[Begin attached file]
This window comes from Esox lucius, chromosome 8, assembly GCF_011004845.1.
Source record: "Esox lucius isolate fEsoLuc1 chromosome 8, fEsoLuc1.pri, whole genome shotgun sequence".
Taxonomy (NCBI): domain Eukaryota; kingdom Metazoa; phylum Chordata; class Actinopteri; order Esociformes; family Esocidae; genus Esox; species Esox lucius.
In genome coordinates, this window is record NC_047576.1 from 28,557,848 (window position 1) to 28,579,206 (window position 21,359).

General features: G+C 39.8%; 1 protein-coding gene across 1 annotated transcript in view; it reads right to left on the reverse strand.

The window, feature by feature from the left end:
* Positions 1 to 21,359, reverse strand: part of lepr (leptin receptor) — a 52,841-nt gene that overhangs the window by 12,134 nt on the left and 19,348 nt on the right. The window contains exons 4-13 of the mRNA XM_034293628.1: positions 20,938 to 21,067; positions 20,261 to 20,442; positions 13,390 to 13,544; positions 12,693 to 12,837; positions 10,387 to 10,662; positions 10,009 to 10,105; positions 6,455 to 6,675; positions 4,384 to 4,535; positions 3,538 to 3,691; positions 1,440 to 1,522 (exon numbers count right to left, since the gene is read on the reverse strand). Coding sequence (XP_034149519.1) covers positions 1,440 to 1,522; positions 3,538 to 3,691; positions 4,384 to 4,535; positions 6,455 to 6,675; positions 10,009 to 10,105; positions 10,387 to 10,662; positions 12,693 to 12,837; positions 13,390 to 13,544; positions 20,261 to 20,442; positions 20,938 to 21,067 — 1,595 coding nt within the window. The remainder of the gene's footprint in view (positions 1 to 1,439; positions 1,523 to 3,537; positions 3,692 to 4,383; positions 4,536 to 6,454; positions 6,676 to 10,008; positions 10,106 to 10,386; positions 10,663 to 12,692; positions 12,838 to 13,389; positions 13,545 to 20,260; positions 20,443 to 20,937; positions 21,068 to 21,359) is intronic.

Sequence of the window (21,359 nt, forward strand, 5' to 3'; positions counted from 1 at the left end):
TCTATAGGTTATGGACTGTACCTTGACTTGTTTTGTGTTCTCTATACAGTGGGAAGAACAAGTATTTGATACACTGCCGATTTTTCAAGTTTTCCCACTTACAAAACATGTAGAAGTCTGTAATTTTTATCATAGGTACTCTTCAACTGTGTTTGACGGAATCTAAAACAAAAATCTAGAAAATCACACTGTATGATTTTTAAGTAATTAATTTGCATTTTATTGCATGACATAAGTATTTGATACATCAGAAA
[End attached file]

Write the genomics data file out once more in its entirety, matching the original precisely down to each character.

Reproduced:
This window comes from Esox lucius, chromosome 8, assembly GCF_011004845.1.
Source record: "Esox lucius isolate fEsoLuc1 chromosome 8, fEsoLuc1.pri, whole genome shotgun sequence".
Taxonomy (NCBI): domain Eukaryota; kingdom Metazoa; phylum Chordata; class Actinopteri; order Esociformes; family Esocidae; genus Esox; species Esox lucius.
In genome coordinates, this window is record NC_047576.1 from 28,557,848 (window position 1) to 28,579,206 (window position 21,359).

General features: G+C 39.8%; 1 protein-coding gene across 1 annotated transcript in view; it reads right to left on the reverse strand.

The window, feature by feature from the left end:
* Positions 1 to 21,359, reverse strand: part of lepr (leptin receptor) — a 52,841-nt gene that overhangs the window by 12,134 nt on the left and 19,348 nt on the right. The window contains exons 4-13 of the mRNA XM_034293628.1: positions 20,938 to 21,067; positions 20,261 to 20,442; positions 13,390 to 13,544; positions 12,693 to 12,837; positions 10,387 to 10,662; positions 10,009 to 10,105; positions 6,455 to 6,675; positions 4,384 to 4,535; positions 3,538 to 3,691; positions 1,440 to 1,522 (exon numbers count right to left, since the gene is read on the reverse strand). Coding sequence (XP_034149519.1) covers positions 1,440 to 1,522; positions 3,538 to 3,691; positions 4,384 to 4,535; positions 6,455 to 6,675; positions 10,009 to 10,105; positions 10,387 to 10,662; positions 12,693 to 12,837; positions 13,390 to 13,544; positions 20,261 to 20,442; positions 20,938 to 21,067 — 1,595 coding nt within the window. The remainder of the gene's footprint in view (positions 1 to 1,439; positions 1,523 to 3,537; positions 3,692 to 4,383; positions 4,536 to 6,454; positions 6,676 to 10,008; positions 10,106 to 10,386; positions 10,663 to 12,692; positions 12,838 to 13,389; positions 13,545 to 20,260; positions 20,443 to 20,937; positions 21,068 to 21,359) is intronic.

Sequence of the window (21,359 nt, forward strand, 5' to 3'; positions counted from 1 at the left end):
TCTATAGGTTATGGACTGTACCTTGACTTGTTTTGTGTTCTCTATACAGTGGGAAGAACAAGTATTTGATACACTGCCGATTTTTCAAGTTTTCCCACTTACAAAACATGTAGAAGTCTGTAATTTTTATCATAGGTACTCTTCAACTGTGTTTGACGGAATCTAAAACAAAAATCTAGAAAATCACACTGTATGATTTTTAAGTAATTAATTTGCATTTTATTGCATGACATAAGTATTTGATACATCAGAAA